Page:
Freedom of information is a fundamental human right and the touchstone for all freedoms to which the UN is consecrated.The UNDP policy explicitly notes that:
The Right To Information is not only fundamental for an open and democratic society but also a key weapon to fight against poverty and in accelerating human development.Several countries have enacted laws to give the people a legal right to demand information from the public authorities. Such efforts are made to strengthen the spirit of democracy.
In India the Right To Information Act came into existence in 2005. The Act repealed the Freedom of Information Act. 2002. But ironically, the Official Secrets Act, 1923 (OSA) has not been repealed. The Administrative Reform Committee (ARC) is in favor of repealing of the OSA, 1923.
Under the RTI Act the Central Government has constituted a Central Information Commission (CIC) consisting of a Chief Information Commissioner and Information Commissions not exceeding ten in number.
The CIC Chief is nominated by the consensus of the Prime Minister, leader of Opposition in Lok Sabha, a Cabinet Minister nominated by the PM. On the similar lines State Information COmmission is constitued by State Governments for their respective States.
The RTI Act makes it mandatory for each public authority to appoint a specific Public Information Officer for providing information in time to the public. In the present age of ICT it has become easier for the public authorities to share the information through internet easily to the public.
Recently the CIC of India recommended that the political parties must be brought under the RTI Act. Several political leaders oppose this proposal as the definition of "Public Authority" does not circumscribes political parties.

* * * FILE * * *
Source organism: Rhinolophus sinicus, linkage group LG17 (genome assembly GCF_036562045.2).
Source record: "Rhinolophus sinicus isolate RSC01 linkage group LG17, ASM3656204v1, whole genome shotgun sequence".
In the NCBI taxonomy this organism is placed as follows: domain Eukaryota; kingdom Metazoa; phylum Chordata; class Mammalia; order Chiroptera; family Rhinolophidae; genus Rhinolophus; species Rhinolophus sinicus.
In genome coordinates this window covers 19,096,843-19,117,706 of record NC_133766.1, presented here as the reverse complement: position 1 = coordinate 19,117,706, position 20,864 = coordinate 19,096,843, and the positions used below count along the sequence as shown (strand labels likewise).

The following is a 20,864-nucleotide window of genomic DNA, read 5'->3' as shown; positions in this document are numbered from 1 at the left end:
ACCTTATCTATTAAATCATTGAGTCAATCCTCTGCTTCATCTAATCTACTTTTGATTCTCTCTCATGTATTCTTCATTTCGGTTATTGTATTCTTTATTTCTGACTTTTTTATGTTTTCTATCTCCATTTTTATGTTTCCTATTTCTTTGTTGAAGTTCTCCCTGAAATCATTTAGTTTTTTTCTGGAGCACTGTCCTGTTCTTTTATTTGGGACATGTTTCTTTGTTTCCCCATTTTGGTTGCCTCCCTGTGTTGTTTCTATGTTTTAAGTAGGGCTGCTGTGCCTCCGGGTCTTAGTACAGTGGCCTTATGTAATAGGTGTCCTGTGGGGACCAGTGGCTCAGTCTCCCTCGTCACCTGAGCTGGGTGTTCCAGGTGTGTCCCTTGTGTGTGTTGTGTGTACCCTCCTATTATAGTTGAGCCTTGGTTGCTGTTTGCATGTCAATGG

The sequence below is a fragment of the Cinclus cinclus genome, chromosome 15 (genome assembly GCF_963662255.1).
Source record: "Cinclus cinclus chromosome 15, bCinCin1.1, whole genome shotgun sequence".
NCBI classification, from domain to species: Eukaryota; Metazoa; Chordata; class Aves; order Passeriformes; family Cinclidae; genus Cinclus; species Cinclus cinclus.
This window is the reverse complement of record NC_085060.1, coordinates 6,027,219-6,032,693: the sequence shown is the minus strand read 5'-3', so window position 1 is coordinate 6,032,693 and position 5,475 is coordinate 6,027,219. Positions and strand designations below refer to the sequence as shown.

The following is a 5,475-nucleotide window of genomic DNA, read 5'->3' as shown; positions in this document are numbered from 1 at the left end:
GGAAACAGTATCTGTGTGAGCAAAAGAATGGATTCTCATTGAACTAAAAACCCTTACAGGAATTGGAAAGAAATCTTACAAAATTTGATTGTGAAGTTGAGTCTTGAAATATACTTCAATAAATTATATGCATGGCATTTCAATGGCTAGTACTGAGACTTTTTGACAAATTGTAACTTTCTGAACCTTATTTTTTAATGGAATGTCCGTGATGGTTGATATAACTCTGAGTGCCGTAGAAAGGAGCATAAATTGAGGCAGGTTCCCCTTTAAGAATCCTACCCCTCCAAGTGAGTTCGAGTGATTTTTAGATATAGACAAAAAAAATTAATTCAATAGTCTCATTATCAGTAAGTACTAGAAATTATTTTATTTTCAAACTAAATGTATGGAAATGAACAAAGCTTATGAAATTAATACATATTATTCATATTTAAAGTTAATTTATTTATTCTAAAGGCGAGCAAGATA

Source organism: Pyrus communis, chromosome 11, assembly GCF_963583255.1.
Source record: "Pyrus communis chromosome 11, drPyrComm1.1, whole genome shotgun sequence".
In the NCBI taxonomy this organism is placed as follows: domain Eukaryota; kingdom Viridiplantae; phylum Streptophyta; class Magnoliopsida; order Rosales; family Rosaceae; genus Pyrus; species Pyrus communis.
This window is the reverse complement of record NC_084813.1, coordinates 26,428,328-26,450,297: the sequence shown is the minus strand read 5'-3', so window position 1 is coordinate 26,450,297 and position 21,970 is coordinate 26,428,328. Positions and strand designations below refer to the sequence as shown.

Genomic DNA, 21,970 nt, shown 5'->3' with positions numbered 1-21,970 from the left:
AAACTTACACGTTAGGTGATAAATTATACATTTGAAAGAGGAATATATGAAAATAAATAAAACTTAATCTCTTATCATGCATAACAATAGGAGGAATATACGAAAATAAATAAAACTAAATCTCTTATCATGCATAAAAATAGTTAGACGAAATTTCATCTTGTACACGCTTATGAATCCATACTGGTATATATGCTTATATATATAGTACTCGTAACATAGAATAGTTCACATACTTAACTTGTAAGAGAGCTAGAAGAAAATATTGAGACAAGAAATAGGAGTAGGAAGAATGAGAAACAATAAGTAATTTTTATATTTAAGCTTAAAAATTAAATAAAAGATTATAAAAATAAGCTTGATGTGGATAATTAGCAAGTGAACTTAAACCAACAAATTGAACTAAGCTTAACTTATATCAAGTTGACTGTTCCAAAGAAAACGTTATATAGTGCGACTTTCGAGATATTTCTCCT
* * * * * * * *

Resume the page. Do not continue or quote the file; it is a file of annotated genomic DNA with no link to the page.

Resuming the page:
Section 2(h) of the Right To Information Act defines public authority as:
" public authority" means any authority or body or institution of self- government established or constituted-
(a) by or under the Constitution;
(b) by any other law made by Parliament;
(c) by any other law made by State Legislature;
(d) by notification issued or order made by the appropriate Government, and includes any-Coming back to ARC recommendation 2008, in the introduction of Chapter 4 on Ethics and Governance, the ARC mentions:
(i) body owned, controlled or substantially financed;
(ii) non- Government organisation substantially financed, directly or indirectly by funds provided by the appropriate Government;
The standard for probity in public life should be not only conviction in a criminal court but propriety as determined by suitable independent institutions specifically constituted for the purpose. We have broadly copied the British model of governance. Ministers in Tony Blair’s government have had to resign on such minor improprieties as a telephone call to the concerned person to fast track the issue of a visa for the ‘nanny’ of the Minister’s child or the grant of British citizenship to a generous contributor to a cause supported by the Government. Such principles were upheld and pronounced by Jawaharlal Nehru in the Mudgal case in which the said Lok Sabha Member was expelled by Parliament on 24th September, 1951 even when the Member volunteered to resign. The Mudgal case is often cited as the noblest example of the early leadership’s efforts at setting high standards of conduct in parliamentary life.
Whatever be the definition of Public Authority, there is a crying need for making the Political Leaders accountable to the public and this can be done by making the internal functioning of the Political Parties more transparent so that the people may know who funds the parties and how the parties help the funding hands in return. The corruption in India is not only rampant but chronic and severely affects the lives of millions of poor and needy. Its time to become a little more contextual than being too much textual in our arguments and welcome the CIC recommendation.